– M Yakiniku
1-1-19 Nanba, Chuo Ward, Osaka,
Osaka Prefecture 542-0076, Japan


For a snack, pop into Yotaro Hoten for an early seating. Opened in the 1940s and housed in a traditional Japanese unit, this 2 Michelin Star restaurant serves up some mean tempura. Watch the chef batter and fry the ingredients delicately as you sit by the bar, and be amazed by the unbearable lightness of the batter – so gently fried that the paper which separates the food from the serving plates has almost no oil stains. This ensures that the batter does not detract from the freshness of the ingredients, but complements it.

– Yotaro Honten
2 Chome-3-14 Koraibashi, Chuo Ward, Osaka,
Osaka Prefecture 541-0043, Japan


A leading contender for the ugliest best tasting dish


Okonomiyaki is one of the Osaka-centric dishes that gives the city its distinguished reputation when it comes to food, and Mizuno is one of the best places to go for it. A Japanese pancake made of flour, egg, shredded yam and dashi Okonomiyaki is a leading contender for the ugliest best tasting dish. The doors at Mizuno open at 11am; perfect for a slightly longer sleep-in.

– Mizuno
1-8-6 Dotonbori, Chuo-ku; 81-6-6211-2228,
Osaka, Japan


Osaka is the home of Evisu, Denime, Studio D’artisan, Warehouse and Fullcount, also known as the “Osaka 5”. Using the celebrated shuttle loom production, they continue to make some of the toughest, yet most elegant pairs of jeans in the world. The Osaka 5 still run retail outlets in Osaka, and we can’t think of a better souvenir.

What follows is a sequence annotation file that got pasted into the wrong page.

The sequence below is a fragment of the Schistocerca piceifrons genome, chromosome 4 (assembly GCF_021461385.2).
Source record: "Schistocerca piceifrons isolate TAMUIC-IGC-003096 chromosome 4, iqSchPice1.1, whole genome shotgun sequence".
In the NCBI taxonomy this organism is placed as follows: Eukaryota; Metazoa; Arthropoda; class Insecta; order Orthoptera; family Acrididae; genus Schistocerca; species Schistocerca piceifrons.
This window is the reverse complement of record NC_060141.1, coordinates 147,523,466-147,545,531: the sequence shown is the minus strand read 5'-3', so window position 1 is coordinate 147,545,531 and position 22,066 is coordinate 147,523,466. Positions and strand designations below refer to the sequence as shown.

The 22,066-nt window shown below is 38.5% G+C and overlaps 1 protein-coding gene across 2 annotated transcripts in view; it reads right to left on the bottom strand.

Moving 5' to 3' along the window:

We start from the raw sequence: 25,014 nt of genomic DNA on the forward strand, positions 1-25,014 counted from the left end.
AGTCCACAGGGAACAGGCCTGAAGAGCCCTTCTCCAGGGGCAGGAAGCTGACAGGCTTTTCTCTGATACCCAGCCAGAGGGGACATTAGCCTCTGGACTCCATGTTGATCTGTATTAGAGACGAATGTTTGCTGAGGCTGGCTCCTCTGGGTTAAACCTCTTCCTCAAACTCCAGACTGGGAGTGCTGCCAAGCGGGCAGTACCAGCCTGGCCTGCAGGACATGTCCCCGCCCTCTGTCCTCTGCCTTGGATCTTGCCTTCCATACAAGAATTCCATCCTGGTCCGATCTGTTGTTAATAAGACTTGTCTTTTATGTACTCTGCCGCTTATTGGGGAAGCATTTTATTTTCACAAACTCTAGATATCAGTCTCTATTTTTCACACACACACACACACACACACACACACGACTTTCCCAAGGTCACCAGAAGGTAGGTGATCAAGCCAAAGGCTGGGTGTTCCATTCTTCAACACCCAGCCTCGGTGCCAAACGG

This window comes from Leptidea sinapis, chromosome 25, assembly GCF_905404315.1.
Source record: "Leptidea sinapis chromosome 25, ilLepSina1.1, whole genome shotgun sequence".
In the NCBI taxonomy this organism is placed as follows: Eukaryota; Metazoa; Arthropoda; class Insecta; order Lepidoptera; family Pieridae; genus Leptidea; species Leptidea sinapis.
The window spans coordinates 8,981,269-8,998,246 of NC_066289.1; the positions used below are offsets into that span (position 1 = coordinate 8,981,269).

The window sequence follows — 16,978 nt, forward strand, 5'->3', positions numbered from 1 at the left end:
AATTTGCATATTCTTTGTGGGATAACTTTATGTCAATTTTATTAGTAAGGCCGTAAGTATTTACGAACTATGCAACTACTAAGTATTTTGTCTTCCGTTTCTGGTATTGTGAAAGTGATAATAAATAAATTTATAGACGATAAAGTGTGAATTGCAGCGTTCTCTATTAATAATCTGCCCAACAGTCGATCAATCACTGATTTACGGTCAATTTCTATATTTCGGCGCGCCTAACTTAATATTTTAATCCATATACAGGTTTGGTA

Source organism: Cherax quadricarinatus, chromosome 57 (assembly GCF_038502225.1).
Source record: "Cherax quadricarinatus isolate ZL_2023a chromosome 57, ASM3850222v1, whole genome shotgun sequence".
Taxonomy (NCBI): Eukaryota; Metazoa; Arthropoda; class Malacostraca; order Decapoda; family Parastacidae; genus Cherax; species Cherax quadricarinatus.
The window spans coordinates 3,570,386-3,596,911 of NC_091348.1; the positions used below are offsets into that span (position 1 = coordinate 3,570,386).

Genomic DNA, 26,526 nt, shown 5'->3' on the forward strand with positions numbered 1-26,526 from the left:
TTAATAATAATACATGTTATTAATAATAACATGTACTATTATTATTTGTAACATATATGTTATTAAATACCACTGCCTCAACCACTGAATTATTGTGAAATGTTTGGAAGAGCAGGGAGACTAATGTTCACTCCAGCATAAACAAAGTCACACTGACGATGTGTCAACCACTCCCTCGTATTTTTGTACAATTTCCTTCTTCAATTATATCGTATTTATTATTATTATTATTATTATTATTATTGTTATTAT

Did you know?

 The birth of Japanese denim culture

Contrary to popular belief, the first brands that started to produce jeans on vintage looms were from Osaka and not Tokyo. Their history ties back to the Japanese obsession with American products from the 1970s and 1980s – Levi’s denim being a strong example because of its quality, and also because it was viewed as a symbol of mainstream American culture

As the popularity of denim grew globally, brands began to mass manufacture jeans in factories by projectile looms. This process produced fabric that was deemed to have less character than those produced on shuttle looms (a more industrious, artisanal method). Inspired by the quality of old, some Japanese folk in Osaka decided to acquire shuttle looms in the 1980s and early 1990s and re-start production of a higher quality good. Soon more followed, and this led to the establishment of the Osaka 5. Denim culture in Osaka was thus born.


No sport is in Japan is celebrated with such vigour as baseball. Hanshin Tigers is Osaka’s team, and the games are truly an experience. Immerse yourself in a sea of gold and black, and be calmly lost in translation by the melodious orchestra of drum beats, Japanese chanting and whistles. Just like at an American baseball game, snacks and beer are a must.